Are radical gay groups or militant organizations (like Queer Nation and Act-Up) helping to heal the breaches or throw salt in the wounds? Do they help homosexuals to be further reconciled or alienated? Are they accomplishing their goals and airing their grievances, or being contentious just for the sake of being contentious? Are they actually doing more harm than good? Defeating their avowed purpose or attaining their aims?
Isn’t it immature to blame the government for not making us feel better? Is it always “others” fault that we haven’t discovered a cure for AIDS yet? Don’t we have the ways and means to do something about it ourselves? How much does it cost to abstain or practice “safe-sex?” It’s in our power to save lives. Every person who’s had sex ought to get tested to prevent passing AIDS on and to enable yourself to start treatment immediately if you’ve been infected. To do otherwise isn’t only selfish, it’s evil. High-risk groups ought to stop and think about what they’re doing. It’s not so much a lack of education, but of character. Irresponsible behavior is the cause for so many of the effects we see or suffer daily. Don’t allow sin to emaciate you or separate you from your loved ones (Prov. 5:11; Ps. 38:11). Nobody gets a second chance.
Damaging stereotypes must go. Calloused misrepresentation is an injustice. Hollywood will be held responsible for its productions. But then again, in all fairness, aren’t the stereotypes reinforced with every passing “Gay Pride” parade? Isn’t much of the damage self-inflicted? And all of the negative publicity produced, in large part, by members of the homosexual community (Isa. 3:9)?
A Time and a Place
Are you an exhibitionist? Do you always insist on exposing your sexual preference whether it’s appropriate or not? Why force the issue? We don’t have to hide, but neither should we always lay everything out in the open (Prov. 13:16). It’s not good to glory in our gory days or push our preference (Ephes. 5:12). And instead of having a gutter mouth, let’s try and be gracious for once (Ephes. 4:29). Develop discretion. Tact, wisdom and diplomacy are wonderful attributes of a true ambassador (2 Cor. 5:20).
There is a time and a place for everything, but even then we should ensure we’re speaking the truth in love; facts with feelings, considering the sensitivities of others (Prov. 29:11; Ephes. 4:15; 1 Cor. 10:32). If someone’s not ready yet to hear you out, or capable of appreciating what you’re saying – why make it more difficult for them (John 16:12)? Just getting something off your chest isn’t right if it’s going to adversely affect others. We are to help bear one another’s burdens, but ultimately we’re on our own (Ga. 6:2, 5).
I know there are those who would object to my use of the term “gay” throughout this booklet. May they try and understand that this work’s been written to address the issue of homosexuality, and therefore, “becoming all things to all men,” I’ve chosen to speak in their language. I realize the adjective’s been unjustly robbed of its former innocence, and I know that it’s not the word God would use to describe homosexuals. God calls the practice an abomination, the lifestyle loathsome, and the desires detestable (Lev. 18:22; Rom. 1:24, 26). That’s some pretty strong medicine, but we’d better take it (Rev. 3:19). If someone tries to sell you on some other idea (Ga. 1:8), don’t buy it! Don’t be fooled by smooth-talking salesmen or swallow their snake-oil (Ephes. 5:6; Rom. 16:18)!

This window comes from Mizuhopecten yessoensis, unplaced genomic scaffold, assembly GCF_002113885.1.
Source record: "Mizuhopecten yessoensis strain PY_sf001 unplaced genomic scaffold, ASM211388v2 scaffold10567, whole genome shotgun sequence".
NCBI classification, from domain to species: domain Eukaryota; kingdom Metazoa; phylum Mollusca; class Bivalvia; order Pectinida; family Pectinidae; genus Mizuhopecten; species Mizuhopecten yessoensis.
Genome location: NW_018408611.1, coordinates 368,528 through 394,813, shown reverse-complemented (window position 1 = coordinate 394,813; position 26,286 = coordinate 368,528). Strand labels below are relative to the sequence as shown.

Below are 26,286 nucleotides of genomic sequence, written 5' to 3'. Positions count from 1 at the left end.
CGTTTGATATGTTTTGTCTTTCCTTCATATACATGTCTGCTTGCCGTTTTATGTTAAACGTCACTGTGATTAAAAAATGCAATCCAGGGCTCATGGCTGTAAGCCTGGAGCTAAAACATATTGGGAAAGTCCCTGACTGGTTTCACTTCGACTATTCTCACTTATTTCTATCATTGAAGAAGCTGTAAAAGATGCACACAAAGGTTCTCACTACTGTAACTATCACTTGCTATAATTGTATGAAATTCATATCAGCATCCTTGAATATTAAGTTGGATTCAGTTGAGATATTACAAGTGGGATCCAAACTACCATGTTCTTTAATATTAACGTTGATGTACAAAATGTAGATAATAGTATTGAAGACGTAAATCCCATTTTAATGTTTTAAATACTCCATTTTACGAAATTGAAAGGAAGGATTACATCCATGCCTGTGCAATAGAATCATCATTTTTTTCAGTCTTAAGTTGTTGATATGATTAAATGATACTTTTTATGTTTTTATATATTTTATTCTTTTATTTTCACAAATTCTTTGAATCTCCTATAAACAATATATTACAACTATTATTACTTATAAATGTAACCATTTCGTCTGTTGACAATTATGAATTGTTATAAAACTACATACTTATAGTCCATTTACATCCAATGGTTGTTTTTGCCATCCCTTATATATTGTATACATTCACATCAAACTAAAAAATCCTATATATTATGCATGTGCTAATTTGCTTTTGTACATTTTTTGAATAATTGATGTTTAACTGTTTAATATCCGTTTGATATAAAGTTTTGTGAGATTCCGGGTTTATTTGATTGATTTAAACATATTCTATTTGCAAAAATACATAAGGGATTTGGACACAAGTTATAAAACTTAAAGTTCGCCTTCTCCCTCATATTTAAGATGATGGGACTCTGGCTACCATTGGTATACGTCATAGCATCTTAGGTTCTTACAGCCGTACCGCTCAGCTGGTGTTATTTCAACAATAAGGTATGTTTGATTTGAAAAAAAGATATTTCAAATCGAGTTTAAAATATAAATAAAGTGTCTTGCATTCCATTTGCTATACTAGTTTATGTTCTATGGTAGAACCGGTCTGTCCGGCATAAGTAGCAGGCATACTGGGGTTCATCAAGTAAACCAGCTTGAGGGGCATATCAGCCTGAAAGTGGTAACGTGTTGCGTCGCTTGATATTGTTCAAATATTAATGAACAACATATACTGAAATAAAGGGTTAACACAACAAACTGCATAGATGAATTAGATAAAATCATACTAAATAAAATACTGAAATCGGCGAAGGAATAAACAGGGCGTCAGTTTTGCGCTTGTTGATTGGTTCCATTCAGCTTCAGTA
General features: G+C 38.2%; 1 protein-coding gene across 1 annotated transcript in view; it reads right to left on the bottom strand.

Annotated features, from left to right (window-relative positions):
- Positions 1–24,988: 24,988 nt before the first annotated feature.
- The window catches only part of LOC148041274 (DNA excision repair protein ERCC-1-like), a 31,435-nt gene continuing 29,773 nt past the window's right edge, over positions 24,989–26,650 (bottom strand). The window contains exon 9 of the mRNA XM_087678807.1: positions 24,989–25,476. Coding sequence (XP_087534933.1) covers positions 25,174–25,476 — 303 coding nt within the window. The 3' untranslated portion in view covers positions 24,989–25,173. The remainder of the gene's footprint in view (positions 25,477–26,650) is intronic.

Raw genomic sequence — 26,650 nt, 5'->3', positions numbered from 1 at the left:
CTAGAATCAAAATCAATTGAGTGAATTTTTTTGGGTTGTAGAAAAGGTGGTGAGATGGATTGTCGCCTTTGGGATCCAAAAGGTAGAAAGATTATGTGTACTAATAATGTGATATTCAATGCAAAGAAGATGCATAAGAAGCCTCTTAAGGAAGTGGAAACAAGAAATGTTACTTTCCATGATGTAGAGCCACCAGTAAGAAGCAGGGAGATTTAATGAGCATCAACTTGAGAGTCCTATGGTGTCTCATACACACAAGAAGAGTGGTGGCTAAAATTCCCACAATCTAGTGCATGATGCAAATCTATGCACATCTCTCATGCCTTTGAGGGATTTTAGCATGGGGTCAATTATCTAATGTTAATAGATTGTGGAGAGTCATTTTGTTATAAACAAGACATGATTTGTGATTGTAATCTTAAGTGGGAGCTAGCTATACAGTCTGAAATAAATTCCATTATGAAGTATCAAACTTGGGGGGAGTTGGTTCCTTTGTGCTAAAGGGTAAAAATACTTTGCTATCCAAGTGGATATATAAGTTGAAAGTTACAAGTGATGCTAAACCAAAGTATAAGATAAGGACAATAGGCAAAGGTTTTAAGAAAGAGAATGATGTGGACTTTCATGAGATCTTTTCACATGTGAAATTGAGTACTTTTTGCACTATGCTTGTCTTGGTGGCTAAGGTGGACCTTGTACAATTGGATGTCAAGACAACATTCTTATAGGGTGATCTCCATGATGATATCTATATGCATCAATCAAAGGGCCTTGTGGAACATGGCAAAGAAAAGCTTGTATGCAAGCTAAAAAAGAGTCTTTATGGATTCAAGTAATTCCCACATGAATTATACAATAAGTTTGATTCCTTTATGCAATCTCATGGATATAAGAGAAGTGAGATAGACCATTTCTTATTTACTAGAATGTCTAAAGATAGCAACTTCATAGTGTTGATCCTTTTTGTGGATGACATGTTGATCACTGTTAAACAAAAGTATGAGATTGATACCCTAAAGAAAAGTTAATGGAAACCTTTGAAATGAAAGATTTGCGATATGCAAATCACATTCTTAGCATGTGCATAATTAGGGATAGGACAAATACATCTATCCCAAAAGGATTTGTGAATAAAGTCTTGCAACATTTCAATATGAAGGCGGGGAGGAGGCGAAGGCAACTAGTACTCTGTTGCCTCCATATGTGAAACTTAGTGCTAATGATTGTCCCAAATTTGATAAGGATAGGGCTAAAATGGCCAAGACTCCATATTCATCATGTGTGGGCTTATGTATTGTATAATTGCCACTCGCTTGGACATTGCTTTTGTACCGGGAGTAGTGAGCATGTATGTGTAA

Before you get all riled up, notice that the same “harsh” God considers incest as wicked, bestiality as confusion, and baptized paganism as abominable (Lev. 18:17, 23; Deut. 12:30-31). Two wrongs don’t make a right, but I wanted to show we’ve all fallen short of the mark and have failed the test (Rom. 3:23). There isn’t any teacher’s pet! Jesus didn’t just die for straight people, He bled to death for homosexuals as well. We’ve all nailed Him to the cross and we all need Him as our Savior.
A Sinful Savior?
Did Jesus engage in sexual activities? Have an active love life? What does the Bible actually say? Not only have those openly critical of Christ cast aspersions, but others have leveled serious charges claiming Him as one of their own. What about Mary Magdalene? Did He have a relationship with her? Or the apostle John – were they lovers? Could He have been a bisexual? Or was it just a close friendship? Did Jesus simply exemplify male-bonding in its purest form, like King David did with his best friend, Jonathan?
Jesus reply to His accusers: “I have kept my Father’s commandments” (John 15:10). Those commandments include instructions against all immorality. If Jesus broke even one link of this gold chain, He wouldn’t have only tarnished His good reputation, He would have disqualified Himself as our sinless Savior (1 John 3:5). But Jesus is our pure Passover Lamb (not Easter rabbit!), without any defect of character; accepted, approved, and received by Heaven.
Christ commands everyone, everywhere, to confess and forsake their sins (Acts 17:30; 1 John 1:9). We’re to leave our sinful pasts behind and get out of compromising situations fast (1 Cor. 6:18). Don’t be fooled: what you do will come back to you (Ga. 6:7)!